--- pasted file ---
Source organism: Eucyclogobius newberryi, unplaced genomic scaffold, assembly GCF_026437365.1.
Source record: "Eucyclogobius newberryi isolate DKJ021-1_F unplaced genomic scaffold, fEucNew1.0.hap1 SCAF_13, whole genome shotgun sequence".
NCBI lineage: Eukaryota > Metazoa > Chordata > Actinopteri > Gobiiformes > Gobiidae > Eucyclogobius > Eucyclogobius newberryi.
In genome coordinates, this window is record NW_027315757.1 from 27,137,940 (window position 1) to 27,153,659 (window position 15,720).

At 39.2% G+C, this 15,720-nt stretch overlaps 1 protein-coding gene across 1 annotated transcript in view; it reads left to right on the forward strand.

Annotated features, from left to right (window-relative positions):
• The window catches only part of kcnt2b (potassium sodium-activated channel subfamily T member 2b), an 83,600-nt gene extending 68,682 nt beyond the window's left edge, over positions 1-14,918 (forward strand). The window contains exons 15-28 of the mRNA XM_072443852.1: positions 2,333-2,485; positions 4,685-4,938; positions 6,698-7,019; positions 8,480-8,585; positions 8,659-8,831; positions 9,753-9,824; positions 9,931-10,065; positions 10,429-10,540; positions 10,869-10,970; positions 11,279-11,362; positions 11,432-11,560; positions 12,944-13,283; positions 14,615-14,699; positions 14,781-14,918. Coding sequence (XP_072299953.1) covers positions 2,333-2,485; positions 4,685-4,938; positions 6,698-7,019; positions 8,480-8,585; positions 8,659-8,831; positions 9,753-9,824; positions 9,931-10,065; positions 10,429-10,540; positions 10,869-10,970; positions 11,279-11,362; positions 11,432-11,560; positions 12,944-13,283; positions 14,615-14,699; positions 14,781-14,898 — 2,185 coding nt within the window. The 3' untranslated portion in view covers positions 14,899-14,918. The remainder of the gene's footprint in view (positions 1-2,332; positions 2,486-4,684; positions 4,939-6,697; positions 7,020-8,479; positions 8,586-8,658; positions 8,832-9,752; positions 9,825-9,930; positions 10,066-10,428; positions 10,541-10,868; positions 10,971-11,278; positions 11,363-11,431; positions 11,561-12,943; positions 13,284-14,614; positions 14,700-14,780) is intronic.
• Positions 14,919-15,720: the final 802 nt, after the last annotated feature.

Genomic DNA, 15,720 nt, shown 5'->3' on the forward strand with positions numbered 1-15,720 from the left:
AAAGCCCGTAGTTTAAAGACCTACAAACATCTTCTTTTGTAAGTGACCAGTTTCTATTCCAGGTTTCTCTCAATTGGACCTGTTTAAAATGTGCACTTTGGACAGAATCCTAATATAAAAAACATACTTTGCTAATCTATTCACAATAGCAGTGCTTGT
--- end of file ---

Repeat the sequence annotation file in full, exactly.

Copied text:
Source organism: Eucyclogobius newberryi, unplaced genomic scaffold, assembly GCF_026437365.1.
Source record: "Eucyclogobius newberryi isolate DKJ021-1_F unplaced genomic scaffold, fEucNew1.0.hap1 SCAF_13, whole genome shotgun sequence".
NCBI lineage: Eukaryota > Metazoa > Chordata > Actinopteri > Gobiiformes > Gobiidae > Eucyclogobius > Eucyclogobius newberryi.
In genome coordinates, this window is record NW_027315757.1 from 27,137,940 (window position 1) to 27,153,659 (window position 15,720).

At 39.2% G+C, this 15,720-nt stretch overlaps 1 protein-coding gene across 1 annotated transcript in view; it reads left to right on the forward strand.

Annotated features, from left to right (window-relative positions):
• The window catches only part of kcnt2b (potassium sodium-activated channel subfamily T member 2b), an 83,600-nt gene extending 68,682 nt beyond the window's left edge, over positions 1-14,918 (forward strand). The window contains exons 15-28 of the mRNA XM_072443852.1: positions 2,333-2,485; positions 4,685-4,938; positions 6,698-7,019; positions 8,480-8,585; positions 8,659-8,831; positions 9,753-9,824; positions 9,931-10,065; positions 10,429-10,540; positions 10,869-10,970; positions 11,279-11,362; positions 11,432-11,560; positions 12,944-13,283; positions 14,615-14,699; positions 14,781-14,918. Coding sequence (XP_072299953.1) covers positions 2,333-2,485; positions 4,685-4,938; positions 6,698-7,019; positions 8,480-8,585; positions 8,659-8,831; positions 9,753-9,824; positions 9,931-10,065; positions 10,429-10,540; positions 10,869-10,970; positions 11,279-11,362; positions 11,432-11,560; positions 12,944-13,283; positions 14,615-14,699; positions 14,781-14,898 — 2,185 coding nt within the window. The 3' untranslated portion in view covers positions 14,899-14,918. The remainder of the gene's footprint in view (positions 1-2,332; positions 2,486-4,684; positions 4,939-6,697; positions 7,020-8,479; positions 8,586-8,658; positions 8,832-9,752; positions 9,825-9,930; positions 10,066-10,428; positions 10,541-10,868; positions 10,971-11,278; positions 11,363-11,431; positions 11,561-12,943; positions 13,284-14,614; positions 14,700-14,780) is intronic.
• Positions 14,919-15,720: the final 802 nt, after the last annotated feature.

Genomic DNA, 15,720 nt, shown 5'->3' on the forward strand with positions numbered 1-15,720 from the left:
AAAGCCCGTAGTTTAAAGACCTACAAACATCTTCTTTTGTAAGTGACCAGTTTCTATTCCAGGTTTCTCTCAATTGGACCTGTTTAAAATGTGCACTTTGGACAGAATCCTAATATAAAAAACATACTTTGCTAATCTATTCACAATAGCAGTGCTTGT